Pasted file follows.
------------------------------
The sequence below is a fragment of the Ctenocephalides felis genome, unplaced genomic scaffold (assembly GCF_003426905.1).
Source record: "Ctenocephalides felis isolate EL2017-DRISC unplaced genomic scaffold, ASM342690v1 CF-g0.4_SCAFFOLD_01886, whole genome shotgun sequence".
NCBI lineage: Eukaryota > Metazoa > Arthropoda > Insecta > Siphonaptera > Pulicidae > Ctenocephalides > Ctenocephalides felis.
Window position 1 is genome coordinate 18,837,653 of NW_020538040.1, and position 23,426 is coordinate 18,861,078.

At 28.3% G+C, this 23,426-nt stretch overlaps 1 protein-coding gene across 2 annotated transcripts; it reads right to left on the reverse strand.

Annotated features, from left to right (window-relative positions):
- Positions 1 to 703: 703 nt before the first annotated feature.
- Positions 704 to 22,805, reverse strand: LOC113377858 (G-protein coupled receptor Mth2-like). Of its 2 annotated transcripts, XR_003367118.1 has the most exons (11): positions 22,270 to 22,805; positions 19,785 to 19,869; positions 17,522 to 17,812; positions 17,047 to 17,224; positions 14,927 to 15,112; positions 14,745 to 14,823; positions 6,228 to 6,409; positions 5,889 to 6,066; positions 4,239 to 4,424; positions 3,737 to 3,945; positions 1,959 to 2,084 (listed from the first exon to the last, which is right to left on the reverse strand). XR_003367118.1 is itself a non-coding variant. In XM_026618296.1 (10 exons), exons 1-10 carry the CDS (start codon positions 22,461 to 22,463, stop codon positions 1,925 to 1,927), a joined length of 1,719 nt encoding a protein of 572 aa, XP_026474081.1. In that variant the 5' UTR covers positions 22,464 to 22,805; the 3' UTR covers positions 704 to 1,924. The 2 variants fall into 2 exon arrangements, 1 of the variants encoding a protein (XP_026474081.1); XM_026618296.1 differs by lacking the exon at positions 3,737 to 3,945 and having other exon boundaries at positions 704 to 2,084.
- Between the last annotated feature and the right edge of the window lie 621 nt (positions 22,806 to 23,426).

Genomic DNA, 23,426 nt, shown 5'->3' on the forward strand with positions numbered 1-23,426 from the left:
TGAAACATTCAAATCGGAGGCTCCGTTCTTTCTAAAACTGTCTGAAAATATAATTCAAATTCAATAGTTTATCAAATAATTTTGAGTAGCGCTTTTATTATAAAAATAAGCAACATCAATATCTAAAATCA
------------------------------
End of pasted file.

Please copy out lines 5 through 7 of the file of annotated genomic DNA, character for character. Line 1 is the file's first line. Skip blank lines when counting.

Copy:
At 28.3% G+C, this 23,426-nt stretch overlaps 1 protein-coding gene across 2 annotated transcripts; it reads right to left on the reverse strand.

Annotated features, from left to right (window-relative positions):
- Positions 1 to 703: 703 nt before the first annotated feature.